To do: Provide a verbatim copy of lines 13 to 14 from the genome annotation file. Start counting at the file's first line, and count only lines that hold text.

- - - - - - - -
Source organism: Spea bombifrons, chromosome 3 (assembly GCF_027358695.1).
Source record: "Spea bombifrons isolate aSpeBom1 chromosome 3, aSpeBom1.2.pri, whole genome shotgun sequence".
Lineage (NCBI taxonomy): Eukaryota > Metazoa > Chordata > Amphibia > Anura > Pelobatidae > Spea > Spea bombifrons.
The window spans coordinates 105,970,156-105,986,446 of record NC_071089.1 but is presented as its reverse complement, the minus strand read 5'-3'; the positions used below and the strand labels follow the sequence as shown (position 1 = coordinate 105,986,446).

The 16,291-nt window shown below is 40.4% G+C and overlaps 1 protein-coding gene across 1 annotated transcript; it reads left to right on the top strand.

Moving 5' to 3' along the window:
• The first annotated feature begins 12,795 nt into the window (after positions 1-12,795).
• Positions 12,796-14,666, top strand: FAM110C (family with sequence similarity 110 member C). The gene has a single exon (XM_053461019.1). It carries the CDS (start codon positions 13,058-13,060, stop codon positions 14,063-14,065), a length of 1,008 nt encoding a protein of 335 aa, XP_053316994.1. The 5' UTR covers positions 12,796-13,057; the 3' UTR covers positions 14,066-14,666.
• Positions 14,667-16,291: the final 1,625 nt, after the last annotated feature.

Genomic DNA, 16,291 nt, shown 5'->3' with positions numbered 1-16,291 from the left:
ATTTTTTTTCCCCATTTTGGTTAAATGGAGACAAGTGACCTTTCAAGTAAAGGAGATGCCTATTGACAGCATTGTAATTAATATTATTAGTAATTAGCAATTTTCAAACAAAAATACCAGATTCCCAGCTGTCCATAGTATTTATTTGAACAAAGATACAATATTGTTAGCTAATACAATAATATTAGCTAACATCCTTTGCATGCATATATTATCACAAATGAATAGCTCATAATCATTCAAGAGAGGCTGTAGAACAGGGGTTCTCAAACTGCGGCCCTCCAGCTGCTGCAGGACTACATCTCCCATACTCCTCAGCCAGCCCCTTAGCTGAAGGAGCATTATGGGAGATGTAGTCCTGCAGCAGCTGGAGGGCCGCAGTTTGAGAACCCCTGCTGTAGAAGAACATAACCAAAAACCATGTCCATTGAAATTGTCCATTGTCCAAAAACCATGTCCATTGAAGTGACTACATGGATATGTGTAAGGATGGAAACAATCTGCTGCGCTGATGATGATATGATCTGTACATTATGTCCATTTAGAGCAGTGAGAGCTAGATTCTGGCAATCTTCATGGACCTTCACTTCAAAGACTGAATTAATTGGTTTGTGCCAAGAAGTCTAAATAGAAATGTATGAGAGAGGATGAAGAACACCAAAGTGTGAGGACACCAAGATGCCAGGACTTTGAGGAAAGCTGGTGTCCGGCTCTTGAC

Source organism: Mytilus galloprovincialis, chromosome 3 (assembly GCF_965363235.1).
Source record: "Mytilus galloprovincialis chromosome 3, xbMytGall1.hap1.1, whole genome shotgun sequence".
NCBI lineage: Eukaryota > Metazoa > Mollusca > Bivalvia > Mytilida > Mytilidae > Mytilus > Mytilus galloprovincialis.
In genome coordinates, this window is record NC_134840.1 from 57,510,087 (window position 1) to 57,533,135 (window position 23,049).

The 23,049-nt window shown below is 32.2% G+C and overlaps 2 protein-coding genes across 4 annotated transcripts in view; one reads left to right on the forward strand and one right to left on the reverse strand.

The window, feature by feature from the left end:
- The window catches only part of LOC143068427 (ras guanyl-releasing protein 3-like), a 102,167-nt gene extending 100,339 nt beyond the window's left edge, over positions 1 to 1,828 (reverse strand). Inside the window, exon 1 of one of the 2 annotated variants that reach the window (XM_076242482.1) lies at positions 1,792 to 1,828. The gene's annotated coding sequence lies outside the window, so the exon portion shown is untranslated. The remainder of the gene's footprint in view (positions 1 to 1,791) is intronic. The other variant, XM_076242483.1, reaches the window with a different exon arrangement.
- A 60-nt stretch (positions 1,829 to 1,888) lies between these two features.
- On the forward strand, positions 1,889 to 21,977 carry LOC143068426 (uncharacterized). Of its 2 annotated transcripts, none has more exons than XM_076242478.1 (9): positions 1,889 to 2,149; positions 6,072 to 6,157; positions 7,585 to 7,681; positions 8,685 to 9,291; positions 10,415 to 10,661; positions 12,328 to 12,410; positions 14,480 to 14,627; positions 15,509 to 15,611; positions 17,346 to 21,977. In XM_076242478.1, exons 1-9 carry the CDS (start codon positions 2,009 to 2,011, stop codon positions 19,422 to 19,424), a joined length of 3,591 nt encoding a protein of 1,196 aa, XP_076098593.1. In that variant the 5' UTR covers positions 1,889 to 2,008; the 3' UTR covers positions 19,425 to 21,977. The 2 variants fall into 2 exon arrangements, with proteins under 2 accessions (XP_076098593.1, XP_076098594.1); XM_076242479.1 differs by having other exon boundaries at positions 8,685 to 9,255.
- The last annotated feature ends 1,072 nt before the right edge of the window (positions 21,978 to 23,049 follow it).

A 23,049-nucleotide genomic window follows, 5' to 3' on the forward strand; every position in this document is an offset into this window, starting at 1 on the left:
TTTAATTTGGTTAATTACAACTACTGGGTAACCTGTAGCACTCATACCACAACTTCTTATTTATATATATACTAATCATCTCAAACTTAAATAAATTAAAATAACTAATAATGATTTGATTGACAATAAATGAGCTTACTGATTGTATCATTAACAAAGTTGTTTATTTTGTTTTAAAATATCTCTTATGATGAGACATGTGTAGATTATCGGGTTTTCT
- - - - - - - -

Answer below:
Source record: "Mytilus galloprovincialis chromosome 3, xbMytGall1.hap1.1, whole genome shotgun sequence".
NCBI lineage: Eukaryota > Metazoa > Mollusca > Bivalvia > Mytilida > Mytilidae > Mytilus > Mytilus galloprovincialis.